It’s been 23 years since Toronto called in the military after a major snowstorm

It’s been more than two decades since a series of winter storms buried Toronto in three feet of snow, forcing then-mayor Mel Lastman to call in the military to help the city dig in.

The first storm arrived on January 2, 1999 and dropped nearly 38 centimeters of snow, causing chaos for commuters in the city’s downtown area.

On Jan. 4, Lastman had declared a “snow emergency” and banned parking on some snow-covered roads.

Over the next week it continued to snow, and another 21 centimeters fell on January 12.

Cumulative damage from the snowfall has crippled the city’s roads and public transit system.

With more snow expected in the forecast, Lastman requested assistance from the Federal Minister of Defense.

“I’m petrified by what could happen tomorrow,” Lastman said at a Jan. 13 news conference.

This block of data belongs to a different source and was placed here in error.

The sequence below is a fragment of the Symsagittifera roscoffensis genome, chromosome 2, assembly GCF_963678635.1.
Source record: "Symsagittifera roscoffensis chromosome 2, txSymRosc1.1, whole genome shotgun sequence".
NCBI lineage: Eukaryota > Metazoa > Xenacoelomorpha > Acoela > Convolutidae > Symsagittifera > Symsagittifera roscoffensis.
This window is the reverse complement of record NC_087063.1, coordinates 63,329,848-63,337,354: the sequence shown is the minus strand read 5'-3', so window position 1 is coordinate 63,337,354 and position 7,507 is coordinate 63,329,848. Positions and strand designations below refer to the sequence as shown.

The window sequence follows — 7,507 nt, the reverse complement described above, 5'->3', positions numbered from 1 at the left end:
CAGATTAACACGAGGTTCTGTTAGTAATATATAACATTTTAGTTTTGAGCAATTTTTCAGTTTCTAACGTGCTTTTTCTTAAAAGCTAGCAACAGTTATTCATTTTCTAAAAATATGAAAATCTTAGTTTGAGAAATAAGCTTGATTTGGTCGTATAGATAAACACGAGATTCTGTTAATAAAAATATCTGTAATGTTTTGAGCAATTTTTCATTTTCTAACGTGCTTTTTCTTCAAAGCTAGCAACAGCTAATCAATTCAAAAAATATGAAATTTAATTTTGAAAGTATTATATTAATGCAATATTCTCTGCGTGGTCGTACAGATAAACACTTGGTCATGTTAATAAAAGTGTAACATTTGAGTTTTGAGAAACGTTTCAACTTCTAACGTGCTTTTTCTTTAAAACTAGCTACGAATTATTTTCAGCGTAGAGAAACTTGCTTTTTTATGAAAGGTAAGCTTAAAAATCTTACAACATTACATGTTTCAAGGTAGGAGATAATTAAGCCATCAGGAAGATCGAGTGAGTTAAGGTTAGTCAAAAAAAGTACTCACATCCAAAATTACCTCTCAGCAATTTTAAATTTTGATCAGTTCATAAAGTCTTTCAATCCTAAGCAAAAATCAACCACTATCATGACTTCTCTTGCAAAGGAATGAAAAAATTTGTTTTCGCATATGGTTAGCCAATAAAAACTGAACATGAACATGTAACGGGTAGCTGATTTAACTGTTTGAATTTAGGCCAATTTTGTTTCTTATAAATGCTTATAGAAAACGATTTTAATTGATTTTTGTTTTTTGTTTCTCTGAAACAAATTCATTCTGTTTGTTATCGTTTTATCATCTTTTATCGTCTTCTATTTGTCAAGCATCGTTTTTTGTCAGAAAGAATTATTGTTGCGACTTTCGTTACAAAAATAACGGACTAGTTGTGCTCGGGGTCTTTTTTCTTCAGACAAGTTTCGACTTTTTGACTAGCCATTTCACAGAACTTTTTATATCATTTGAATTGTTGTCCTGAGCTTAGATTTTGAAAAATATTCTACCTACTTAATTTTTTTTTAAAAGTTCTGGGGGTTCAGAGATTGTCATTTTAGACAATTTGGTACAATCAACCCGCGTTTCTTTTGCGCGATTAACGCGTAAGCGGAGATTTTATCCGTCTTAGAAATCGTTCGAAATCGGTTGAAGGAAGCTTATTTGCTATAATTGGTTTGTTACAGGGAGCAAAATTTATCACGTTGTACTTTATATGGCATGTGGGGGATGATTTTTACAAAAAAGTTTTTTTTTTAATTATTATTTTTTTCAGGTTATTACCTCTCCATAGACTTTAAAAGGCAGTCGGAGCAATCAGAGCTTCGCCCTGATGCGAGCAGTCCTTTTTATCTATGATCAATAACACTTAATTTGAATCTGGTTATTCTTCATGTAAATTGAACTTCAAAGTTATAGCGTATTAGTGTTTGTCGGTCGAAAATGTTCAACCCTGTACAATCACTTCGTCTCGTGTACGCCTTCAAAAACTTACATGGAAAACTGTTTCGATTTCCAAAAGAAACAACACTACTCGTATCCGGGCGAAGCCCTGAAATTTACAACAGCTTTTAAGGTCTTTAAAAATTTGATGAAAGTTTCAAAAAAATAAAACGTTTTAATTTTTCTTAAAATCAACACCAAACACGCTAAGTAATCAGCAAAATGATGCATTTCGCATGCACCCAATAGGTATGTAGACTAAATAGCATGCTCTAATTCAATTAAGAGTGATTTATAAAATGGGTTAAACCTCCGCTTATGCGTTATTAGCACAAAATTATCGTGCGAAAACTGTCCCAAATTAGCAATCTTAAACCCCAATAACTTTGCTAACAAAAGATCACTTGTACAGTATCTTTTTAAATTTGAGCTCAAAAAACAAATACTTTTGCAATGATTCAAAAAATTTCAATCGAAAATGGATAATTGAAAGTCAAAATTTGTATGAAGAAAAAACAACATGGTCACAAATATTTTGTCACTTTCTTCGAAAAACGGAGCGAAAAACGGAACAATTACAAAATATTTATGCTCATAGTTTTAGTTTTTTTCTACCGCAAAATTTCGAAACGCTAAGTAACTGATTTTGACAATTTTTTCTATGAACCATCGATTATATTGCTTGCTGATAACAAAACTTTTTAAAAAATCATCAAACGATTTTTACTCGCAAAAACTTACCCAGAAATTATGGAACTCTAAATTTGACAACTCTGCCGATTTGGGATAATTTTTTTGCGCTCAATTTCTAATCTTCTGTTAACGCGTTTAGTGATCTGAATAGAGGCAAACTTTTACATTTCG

An immediate response unit based in Petawawa, Ontario, which included 540 soldiers and reservists and more than 100 vehicles, was sent to the city.

“Most places we go, people don’t want us there,” a Canadian soldier told CTV News Toronto at the time. “It’s a good thing to help your own Canadian people.”

The situation was a source of humor for newspapers across the country, with many poking fun at the city, a situation that did not sit well with Lastman.

“They can laugh, they can do whatever they want,” he said. “But come here and see what Toronto is going through.”

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With files from The Canadian Press and CTV News Toronto

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